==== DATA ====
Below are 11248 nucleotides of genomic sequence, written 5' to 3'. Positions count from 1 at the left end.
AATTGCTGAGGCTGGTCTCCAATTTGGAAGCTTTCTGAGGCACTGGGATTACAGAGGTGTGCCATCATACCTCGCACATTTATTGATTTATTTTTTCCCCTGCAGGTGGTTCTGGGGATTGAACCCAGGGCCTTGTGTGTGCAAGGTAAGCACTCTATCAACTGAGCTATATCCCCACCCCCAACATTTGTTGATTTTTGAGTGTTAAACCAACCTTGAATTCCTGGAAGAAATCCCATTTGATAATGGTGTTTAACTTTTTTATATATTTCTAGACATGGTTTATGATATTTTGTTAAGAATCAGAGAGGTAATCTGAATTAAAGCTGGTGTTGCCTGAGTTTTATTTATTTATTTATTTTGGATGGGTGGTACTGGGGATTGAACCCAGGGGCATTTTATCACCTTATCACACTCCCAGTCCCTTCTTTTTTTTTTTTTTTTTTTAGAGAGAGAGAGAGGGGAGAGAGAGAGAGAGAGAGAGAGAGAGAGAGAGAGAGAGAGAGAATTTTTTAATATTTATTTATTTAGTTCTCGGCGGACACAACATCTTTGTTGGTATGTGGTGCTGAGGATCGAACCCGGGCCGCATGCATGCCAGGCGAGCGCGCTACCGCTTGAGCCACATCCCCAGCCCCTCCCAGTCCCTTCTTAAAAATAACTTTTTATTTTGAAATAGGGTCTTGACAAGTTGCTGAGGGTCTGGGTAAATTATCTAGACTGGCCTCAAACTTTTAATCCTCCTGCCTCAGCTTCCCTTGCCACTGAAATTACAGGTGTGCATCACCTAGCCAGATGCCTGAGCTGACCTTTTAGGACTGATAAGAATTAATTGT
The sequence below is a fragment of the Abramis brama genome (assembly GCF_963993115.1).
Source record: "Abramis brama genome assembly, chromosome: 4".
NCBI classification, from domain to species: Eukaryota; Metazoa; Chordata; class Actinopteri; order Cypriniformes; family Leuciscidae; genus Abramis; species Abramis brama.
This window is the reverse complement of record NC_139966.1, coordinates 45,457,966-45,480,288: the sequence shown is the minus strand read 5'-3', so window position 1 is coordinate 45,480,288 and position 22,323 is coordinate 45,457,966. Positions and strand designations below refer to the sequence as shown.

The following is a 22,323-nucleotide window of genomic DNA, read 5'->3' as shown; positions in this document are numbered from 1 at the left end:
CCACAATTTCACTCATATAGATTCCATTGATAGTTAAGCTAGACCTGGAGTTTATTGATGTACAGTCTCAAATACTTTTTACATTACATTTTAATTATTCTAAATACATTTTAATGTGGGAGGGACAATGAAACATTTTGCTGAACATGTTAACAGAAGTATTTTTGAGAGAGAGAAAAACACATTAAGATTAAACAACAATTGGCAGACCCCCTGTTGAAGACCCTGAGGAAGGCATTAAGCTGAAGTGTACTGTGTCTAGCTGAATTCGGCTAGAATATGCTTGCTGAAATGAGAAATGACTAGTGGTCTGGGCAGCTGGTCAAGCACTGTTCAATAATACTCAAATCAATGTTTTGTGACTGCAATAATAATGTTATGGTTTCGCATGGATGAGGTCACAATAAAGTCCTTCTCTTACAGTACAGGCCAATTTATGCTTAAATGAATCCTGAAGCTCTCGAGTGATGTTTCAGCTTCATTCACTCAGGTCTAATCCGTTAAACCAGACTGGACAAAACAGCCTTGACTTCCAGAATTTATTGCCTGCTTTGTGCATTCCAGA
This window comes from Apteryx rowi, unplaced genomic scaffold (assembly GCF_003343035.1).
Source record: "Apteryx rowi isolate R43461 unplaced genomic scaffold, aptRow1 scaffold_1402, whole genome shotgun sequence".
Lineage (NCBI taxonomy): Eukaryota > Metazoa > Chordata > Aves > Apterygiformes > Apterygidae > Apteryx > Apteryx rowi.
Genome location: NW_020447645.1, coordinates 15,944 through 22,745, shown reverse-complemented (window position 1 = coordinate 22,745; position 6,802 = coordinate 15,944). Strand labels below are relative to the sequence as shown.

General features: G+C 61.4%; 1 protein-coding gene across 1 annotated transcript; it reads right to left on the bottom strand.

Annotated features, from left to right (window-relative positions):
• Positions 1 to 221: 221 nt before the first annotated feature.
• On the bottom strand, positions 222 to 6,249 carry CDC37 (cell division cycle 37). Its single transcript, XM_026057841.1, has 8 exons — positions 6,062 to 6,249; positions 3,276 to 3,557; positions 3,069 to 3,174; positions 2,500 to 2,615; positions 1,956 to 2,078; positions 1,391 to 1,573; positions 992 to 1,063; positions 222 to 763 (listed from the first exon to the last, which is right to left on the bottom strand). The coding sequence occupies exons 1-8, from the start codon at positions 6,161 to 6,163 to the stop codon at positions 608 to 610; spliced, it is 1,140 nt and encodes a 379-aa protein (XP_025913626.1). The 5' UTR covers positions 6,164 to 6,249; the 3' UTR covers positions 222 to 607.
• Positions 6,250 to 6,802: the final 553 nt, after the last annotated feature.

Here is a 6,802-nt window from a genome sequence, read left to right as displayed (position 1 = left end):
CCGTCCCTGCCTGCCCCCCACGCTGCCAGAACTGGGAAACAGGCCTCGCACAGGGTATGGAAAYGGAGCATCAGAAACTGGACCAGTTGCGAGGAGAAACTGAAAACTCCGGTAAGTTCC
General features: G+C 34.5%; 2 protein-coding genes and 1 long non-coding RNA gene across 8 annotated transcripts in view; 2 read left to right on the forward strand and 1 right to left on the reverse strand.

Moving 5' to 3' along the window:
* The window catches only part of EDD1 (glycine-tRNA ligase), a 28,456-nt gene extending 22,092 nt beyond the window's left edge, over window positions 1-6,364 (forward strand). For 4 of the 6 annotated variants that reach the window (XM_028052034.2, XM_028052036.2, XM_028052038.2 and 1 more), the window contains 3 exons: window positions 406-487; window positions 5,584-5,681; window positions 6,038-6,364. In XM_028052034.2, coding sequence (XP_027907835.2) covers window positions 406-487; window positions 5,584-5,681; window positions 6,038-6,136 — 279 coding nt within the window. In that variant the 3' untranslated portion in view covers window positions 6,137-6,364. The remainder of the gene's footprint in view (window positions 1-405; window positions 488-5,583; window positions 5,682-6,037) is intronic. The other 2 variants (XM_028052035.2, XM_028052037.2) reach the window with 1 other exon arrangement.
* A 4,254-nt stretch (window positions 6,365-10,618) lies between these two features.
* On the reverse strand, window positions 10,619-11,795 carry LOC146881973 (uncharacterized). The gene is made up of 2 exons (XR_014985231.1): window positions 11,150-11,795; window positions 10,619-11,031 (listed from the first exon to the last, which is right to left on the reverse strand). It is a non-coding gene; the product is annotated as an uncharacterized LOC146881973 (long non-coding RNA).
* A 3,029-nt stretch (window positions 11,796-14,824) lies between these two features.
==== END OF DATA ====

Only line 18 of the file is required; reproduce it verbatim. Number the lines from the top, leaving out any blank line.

Here is a 6,802-nt window from a genome sequence, read left to right as displayed (position 1 = left end):